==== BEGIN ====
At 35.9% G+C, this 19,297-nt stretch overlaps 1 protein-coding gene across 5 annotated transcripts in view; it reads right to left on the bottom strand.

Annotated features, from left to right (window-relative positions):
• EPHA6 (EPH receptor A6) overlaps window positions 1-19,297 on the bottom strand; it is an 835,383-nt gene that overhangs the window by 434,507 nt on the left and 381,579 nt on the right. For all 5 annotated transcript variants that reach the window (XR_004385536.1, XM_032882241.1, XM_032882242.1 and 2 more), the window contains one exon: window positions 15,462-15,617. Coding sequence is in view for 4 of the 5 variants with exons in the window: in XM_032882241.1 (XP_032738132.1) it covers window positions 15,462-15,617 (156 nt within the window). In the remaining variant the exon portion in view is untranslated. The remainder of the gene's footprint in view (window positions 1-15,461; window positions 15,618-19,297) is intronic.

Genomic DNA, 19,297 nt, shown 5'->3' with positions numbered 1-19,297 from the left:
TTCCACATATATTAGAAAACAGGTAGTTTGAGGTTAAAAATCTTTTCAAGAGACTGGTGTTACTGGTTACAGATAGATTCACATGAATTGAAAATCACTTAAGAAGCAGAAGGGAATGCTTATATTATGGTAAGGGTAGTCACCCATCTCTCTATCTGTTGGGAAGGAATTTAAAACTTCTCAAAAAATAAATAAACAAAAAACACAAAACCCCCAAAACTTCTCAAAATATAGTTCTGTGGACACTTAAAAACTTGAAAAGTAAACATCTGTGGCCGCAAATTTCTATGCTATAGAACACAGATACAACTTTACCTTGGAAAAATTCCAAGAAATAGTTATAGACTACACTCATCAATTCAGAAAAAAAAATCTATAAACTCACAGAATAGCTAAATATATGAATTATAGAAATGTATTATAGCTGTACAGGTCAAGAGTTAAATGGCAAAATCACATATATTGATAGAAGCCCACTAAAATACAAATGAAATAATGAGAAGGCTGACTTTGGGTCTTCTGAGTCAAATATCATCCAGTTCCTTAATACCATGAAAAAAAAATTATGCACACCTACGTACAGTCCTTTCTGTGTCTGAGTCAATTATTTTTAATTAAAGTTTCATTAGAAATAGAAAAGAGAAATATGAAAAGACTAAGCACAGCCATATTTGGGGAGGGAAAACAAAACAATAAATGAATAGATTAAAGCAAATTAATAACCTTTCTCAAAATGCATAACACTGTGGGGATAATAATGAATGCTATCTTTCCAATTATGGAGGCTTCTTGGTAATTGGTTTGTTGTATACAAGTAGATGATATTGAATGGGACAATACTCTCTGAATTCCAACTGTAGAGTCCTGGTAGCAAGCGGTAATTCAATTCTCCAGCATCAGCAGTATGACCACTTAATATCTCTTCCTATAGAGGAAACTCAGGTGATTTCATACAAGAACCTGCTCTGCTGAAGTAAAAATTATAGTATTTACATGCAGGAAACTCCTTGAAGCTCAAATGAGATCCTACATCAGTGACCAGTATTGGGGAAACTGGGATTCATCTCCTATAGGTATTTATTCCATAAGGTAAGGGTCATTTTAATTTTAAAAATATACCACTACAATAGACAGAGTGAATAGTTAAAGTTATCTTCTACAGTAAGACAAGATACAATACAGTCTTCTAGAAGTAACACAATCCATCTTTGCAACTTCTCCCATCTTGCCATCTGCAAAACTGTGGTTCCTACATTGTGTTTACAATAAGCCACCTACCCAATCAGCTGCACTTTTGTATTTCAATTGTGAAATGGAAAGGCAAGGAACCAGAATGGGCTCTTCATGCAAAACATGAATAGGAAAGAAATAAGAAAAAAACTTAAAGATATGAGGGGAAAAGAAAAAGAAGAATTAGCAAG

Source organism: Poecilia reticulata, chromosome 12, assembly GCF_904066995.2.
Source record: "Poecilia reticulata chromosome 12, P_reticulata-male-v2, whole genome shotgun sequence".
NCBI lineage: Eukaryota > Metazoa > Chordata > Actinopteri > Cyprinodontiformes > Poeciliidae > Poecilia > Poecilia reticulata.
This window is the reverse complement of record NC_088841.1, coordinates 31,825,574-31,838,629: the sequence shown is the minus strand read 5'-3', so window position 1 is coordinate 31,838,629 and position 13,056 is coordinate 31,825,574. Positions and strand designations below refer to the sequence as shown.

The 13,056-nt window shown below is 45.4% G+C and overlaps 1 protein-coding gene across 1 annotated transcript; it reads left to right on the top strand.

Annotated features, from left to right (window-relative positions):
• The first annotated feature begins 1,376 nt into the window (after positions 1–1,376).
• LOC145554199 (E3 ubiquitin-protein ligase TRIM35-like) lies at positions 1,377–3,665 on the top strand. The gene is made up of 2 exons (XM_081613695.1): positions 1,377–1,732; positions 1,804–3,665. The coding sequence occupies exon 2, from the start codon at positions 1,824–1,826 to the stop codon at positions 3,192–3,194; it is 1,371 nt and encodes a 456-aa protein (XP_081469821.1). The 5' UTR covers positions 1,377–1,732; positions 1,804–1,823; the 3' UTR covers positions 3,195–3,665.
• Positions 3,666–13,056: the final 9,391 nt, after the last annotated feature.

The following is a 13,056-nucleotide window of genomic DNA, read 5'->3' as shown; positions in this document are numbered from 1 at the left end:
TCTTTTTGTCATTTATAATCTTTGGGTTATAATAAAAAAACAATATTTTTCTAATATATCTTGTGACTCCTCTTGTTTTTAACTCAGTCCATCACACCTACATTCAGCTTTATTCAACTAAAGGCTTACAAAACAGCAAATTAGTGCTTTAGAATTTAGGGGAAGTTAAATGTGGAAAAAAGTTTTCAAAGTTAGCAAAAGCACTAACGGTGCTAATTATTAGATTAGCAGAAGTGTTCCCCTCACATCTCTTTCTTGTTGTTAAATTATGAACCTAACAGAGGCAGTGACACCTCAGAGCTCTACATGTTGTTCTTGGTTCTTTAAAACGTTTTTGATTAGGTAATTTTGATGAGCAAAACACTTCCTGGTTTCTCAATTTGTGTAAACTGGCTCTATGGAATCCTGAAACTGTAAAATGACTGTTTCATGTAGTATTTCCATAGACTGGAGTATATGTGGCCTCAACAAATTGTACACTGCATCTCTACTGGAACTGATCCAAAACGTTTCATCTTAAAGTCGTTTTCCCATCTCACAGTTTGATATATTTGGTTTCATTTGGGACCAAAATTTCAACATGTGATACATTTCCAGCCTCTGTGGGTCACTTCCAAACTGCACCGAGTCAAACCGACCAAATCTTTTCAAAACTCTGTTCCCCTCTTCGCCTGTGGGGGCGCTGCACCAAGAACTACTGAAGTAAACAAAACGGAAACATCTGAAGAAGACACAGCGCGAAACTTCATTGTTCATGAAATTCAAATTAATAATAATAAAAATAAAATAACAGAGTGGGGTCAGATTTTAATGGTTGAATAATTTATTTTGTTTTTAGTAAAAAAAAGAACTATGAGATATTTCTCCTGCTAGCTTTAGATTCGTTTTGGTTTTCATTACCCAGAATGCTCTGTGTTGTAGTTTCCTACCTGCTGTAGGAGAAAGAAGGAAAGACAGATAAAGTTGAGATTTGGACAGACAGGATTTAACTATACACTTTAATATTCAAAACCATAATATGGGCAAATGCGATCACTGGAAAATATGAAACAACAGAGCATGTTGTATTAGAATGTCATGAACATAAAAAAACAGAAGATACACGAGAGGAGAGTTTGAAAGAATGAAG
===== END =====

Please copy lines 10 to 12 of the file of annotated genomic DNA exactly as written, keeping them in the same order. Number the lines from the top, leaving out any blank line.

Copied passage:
The 13,056-nt window shown below is 45.4% G+C and overlaps 1 protein-coding gene across 1 annotated transcript; it reads left to right on the top strand.

Annotated features, from left to right (window-relative positions):
• The first annotated feature begins 1,376 nt into the window (after positions 1–1,376).